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Messages - keating

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YES it's illegal and I can't believe potential lawyers are thinking seriously of doing this. I'll be really pissed if any of you losers take my spot in law school, let me tell you.

Studying for the LSAT / Re: LSAT Prep advice
« on: June 30, 2004, 09:26:24 AM »
I would do the Princeton Review course.

Studying for the LSAT / Re: LSAT Prep Course
« on: June 17, 2004, 12:48:12 PM »
Also off-topic...dta, what on EARTH that picture beneath your name?!

Studying for the LSAT / Re: Overwhelmed and need advice!
« on: June 14, 2004, 12:41:46 PM »
No, you don't need to take the LSAT this October if you have another two years in school. Don't rush it. If you have time to take a prep course this summer and prep for October, go for it, but it's not necessary.

I will disagree that PR is not for those targeting 170+. The Cracking the LSAT book is excellent, and they do focus on how to take this test, and do it very well. The materials in class go deeper, though, and they've beefed up the class with in-class workshops. It seems to be more like TestMasters now, only with a class size limit. I would not rule them out, especially since you liked their SAT book. Go to one of their info sessions or see if you can sit in on a class. I looked into them quite a bit and was very impressed with what I learned.

I wouldn't plan on starting out with a tutor. Do some self-prep and see what your weaknesses are. If they're in one or two particular areas, then a tutor would be great for that. If not, then a class would be the way to go.

Dude, you completely psyched yourself out for nothing. If you are obsessed on this now, you will be for October too. Stop taking practice tests for at least a week and learn how to chill. Your life will not be over if you get a 171 instead of a 175, and even if you don't get into your top choice school, you still have the credentials to be successful. The one thing that is missing there is the ability to properly prioritize and keep yourself calm under tough situations. Ok, that was two things. But forcing anxiety on yourself is self-defeating. Your success in law school and as a lawyer will have a lot to do with how you handle tough situations and not getting too wrapped up in details that very well may be irrelevant. Look at the big picture too - it's important to stand back and do that now and then.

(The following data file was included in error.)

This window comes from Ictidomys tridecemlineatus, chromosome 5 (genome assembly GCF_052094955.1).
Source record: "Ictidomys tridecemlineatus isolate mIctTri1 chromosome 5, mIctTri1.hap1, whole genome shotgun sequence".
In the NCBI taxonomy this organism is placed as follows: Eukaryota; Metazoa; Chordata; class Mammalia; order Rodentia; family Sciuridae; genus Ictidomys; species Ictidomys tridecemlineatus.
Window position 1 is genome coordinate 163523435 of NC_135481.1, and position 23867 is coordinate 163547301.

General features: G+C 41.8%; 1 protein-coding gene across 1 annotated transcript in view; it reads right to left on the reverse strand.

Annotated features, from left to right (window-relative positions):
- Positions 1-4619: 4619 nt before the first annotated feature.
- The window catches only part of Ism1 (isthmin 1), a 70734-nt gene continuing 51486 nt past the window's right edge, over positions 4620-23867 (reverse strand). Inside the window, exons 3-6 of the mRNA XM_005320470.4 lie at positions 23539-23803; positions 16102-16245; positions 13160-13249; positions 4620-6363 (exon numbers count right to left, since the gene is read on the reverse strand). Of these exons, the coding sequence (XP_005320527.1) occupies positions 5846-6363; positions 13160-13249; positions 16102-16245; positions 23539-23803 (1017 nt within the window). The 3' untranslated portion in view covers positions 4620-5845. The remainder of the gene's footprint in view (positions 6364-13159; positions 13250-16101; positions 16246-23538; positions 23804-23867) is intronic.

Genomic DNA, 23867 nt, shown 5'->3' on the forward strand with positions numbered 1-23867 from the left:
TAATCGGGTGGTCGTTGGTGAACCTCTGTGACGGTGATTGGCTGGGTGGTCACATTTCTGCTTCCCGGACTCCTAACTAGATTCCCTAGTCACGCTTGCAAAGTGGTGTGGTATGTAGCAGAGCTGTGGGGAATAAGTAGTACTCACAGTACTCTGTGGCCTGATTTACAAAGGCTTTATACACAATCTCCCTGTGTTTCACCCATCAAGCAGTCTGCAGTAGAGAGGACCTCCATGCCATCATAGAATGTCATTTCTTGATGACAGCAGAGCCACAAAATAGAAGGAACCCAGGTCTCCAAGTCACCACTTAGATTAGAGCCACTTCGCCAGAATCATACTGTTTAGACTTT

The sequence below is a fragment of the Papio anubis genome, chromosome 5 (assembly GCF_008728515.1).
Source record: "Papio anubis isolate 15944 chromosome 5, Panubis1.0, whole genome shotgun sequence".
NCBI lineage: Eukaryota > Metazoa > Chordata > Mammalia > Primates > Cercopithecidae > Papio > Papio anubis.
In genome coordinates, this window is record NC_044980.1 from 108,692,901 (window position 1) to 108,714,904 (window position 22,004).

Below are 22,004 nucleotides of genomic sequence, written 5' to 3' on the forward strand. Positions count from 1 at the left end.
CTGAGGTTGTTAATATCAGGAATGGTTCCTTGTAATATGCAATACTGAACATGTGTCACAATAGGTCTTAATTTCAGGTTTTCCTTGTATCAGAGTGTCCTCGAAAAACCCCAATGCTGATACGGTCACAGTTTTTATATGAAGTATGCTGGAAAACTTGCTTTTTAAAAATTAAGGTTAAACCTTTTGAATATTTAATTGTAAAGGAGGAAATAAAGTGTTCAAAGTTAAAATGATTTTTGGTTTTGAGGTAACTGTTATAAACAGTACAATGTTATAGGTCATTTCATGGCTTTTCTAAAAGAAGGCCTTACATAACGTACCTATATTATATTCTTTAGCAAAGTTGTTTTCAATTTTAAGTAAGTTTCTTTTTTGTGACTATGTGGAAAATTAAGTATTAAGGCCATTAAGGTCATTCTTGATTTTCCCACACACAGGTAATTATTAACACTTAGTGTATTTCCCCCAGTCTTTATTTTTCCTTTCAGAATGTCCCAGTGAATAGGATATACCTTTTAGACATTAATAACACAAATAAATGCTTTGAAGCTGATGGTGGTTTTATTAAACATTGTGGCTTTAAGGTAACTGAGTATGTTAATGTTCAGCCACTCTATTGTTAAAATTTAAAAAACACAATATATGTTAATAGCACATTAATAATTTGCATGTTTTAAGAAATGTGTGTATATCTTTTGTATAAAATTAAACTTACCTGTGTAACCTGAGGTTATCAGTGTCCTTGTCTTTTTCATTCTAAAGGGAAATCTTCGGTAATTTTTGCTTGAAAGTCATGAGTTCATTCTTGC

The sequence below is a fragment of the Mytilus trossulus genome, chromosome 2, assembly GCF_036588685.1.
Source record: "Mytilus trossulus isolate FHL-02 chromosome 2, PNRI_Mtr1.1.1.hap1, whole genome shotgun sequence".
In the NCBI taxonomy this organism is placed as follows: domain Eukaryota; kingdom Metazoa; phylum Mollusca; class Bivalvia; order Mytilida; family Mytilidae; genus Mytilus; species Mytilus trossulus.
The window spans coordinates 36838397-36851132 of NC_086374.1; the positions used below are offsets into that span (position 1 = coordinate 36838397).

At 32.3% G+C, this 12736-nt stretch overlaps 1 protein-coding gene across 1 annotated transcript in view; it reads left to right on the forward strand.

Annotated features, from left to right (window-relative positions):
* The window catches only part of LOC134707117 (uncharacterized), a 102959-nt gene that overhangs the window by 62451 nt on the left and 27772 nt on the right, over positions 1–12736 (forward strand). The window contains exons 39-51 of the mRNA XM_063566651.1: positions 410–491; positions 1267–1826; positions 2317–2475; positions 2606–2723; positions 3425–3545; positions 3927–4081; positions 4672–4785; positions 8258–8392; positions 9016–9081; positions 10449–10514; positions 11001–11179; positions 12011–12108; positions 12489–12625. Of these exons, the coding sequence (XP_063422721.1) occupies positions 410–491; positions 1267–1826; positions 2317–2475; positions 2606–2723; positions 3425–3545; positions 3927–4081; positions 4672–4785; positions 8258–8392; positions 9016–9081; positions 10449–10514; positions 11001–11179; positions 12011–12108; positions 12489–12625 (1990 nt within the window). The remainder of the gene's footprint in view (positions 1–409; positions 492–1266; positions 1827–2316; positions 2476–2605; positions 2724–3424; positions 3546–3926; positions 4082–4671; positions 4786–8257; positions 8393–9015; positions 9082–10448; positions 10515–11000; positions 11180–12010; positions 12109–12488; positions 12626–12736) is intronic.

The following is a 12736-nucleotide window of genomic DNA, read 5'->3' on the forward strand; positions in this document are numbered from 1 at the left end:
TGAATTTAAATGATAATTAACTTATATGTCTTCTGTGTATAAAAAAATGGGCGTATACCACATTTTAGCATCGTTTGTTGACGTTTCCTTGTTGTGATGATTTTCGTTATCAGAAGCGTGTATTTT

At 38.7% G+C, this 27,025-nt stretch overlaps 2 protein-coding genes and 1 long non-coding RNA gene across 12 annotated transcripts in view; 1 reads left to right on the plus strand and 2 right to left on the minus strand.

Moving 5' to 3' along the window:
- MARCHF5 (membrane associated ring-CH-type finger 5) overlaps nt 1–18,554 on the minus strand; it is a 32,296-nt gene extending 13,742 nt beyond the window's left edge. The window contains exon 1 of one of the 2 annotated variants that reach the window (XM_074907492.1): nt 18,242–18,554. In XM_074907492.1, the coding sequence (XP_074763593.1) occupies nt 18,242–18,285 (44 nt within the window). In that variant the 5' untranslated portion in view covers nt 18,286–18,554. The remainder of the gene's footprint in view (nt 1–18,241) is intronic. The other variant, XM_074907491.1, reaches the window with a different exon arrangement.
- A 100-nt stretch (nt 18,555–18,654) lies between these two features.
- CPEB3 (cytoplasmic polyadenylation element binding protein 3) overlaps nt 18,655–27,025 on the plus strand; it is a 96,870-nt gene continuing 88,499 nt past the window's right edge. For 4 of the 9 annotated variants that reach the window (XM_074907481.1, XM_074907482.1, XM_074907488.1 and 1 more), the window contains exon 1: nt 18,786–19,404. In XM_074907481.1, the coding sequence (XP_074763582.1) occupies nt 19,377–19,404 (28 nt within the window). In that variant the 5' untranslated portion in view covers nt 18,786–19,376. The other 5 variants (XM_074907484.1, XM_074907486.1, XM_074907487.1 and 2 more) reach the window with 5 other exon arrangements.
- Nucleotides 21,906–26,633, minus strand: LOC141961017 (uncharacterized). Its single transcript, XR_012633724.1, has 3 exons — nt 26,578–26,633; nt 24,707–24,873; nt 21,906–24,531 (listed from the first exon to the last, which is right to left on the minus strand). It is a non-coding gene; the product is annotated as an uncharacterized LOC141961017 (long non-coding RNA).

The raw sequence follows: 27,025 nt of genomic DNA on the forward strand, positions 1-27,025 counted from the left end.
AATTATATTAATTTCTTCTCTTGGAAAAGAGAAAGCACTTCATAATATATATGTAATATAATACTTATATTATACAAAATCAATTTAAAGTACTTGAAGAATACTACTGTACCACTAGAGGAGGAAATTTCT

I used to be a perfectionist and it was killing me. I still try to do my best, but I've learned which battles are worth fighting and which ones are just wearing me down. If you will only settle for 175 then you are dooming yourself to failure, anxiety, and perpetual disappointment.

One last comment: the weekend before your LSAT, don't take any practice tests. That greatly contributes to most people overanalyzing their progress and freaking out, as it did to you.

Studying for the LSAT / Re: PowerScore Logic Bible Worth it?
« on: June 14, 2004, 12:29:30 PM »
My library didn't have squat!! One of the few drawbacks of living in a small city.

Definitely get the PS book. It's worth it!!

Studying for the LSAT / Re: Am I stupid, or is the LSAT Stupid!
« on: June 13, 2004, 10:11:48 PM »